Music education always & always looking forward.

Symmetrical Compound Meter in INXS's "Never Tear Us Apart"

A classic 80s pop song from Aussie icons in 12/8 time.

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20 years on, I am still not quite over Michael Hutchence's death. I was 15 at the time, a high school freshman, and I wrote a poem about it. I hadn't latched onto alternative rock by the time Kurt Cobain passed away, so his passing only really affected me in retrospect. Hutchence was a talented and afflicted man who was dealing with extremely complex personal issues prior to his death. Additionally, the effects of depression and drug abuse were almost nonexistent in the immediate conversation surrounding his death. As the years have passed, a clearer picture of a complicated man & desperate father unable to cope with fame & family appears. I don't think I mourned a rock death quite like Hutchence until David Bowie's passing in 2016. 

Looking back, as a 15-year-old late 90s alterna-girl, hooked on the radio and oversized corduroy pants, I had comparatively little actual knowledge of Hutchence. But I had no idea how much I would continue to love the music of INXS 20 years onward.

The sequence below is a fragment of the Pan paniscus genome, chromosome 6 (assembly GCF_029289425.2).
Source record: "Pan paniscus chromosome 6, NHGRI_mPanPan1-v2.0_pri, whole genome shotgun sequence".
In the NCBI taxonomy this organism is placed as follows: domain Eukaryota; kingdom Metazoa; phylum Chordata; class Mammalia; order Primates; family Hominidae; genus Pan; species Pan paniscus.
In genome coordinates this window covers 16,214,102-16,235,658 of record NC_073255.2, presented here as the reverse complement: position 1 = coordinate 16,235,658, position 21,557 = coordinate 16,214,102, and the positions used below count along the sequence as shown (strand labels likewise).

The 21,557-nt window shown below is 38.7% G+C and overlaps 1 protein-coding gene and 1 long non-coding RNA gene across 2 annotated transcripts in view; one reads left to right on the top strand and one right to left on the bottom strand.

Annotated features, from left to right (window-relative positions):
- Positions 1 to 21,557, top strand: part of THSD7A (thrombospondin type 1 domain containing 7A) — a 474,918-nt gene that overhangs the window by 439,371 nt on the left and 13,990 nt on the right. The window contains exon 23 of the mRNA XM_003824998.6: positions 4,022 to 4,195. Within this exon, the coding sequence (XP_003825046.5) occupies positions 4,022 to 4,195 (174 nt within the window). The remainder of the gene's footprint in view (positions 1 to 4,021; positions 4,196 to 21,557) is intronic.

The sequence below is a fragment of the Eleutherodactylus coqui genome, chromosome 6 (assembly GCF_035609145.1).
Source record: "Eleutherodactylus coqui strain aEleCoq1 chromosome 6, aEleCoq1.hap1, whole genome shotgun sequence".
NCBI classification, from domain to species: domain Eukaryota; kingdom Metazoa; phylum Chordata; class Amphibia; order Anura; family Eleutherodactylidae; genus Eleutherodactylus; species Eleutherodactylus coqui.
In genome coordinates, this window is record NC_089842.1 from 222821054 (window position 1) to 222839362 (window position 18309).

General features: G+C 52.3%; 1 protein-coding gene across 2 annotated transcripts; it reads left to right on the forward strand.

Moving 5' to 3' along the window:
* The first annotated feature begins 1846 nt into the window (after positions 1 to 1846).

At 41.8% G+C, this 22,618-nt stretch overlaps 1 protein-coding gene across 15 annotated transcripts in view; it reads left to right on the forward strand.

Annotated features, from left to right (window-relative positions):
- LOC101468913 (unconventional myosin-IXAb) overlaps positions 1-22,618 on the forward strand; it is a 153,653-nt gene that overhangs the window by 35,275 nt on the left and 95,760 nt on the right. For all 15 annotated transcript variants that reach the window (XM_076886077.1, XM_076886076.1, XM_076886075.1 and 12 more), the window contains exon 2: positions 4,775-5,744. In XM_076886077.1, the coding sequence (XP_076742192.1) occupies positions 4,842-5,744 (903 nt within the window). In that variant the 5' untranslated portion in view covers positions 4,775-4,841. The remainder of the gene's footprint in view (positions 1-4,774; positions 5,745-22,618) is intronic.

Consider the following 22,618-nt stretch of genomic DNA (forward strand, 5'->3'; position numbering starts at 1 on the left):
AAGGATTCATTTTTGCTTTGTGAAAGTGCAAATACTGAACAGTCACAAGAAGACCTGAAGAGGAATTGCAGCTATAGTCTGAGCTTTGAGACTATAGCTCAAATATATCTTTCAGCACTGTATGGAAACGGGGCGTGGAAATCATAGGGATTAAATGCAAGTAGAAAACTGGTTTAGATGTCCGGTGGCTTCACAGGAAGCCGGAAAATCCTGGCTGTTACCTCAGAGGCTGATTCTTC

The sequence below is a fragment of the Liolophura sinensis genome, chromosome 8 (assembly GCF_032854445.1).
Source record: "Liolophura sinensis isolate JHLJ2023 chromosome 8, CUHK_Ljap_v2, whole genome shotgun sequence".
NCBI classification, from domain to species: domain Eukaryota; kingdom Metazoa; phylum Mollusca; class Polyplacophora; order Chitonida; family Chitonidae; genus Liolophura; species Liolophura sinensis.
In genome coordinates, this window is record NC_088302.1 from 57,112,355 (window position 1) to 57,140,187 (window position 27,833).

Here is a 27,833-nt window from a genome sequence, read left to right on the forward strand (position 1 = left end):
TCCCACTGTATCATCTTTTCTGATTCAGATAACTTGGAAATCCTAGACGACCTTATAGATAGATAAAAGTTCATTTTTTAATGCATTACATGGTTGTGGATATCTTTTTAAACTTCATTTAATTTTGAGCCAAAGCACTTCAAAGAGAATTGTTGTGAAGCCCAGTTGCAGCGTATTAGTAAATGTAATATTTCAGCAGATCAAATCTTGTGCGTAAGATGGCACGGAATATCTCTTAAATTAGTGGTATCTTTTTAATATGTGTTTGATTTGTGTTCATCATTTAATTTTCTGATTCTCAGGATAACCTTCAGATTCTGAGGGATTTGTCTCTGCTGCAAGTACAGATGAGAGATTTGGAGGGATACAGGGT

The opening synths in this song might be slightly off-putting to your students, who are currently 90s obsessed and not quite so much into the 80s, but it's a worthwhile listening.

Intro: Well-loved in the U.S., UK, and indomitable legends in their native Australia, INXS dominated charts in the 1980s and beyond. The band was inducted into the Australian Recording Industry Association (ARIA) Hall of Fame in 2001. They won six other ARIA Awards prior to that, including two for "Never Tear Us Apart"; additionally, their accolades include two BRIT Awards, five MTV Video Music Awards, three Grammy nominations and a Juno nomination. "Never Tear Us Apart" comes from the band's fifth album and their most commercially successful, 1987's Kick. The album landed at #1 on the 1988 year-end Australian charts and #4 on the year-end Billboard Top 200.

It was reported by MTV that "Never Tear Us Apart" was played at Michael Hutchence's funeral in 1997 as the pall-bearers were taking down his casket. 

Analysis: Having appeared published in 12/8 time, a string section plays the subdivided eighth notes throughout much of the song, reinforcing the symmetrical compound meter. The time signature remains in 12/8 throughout the song.

Considerations for Teaching: Although a great deal of INXS's music discusses sex & drugs, "Never Tear Us Apart" contains no offensive lyrics and serves as a great (if extremely of its time) listening example.

I'm not going to lie. I'm really proud.

Symmetrical Compound Meter in A Great Big World's "Say Something"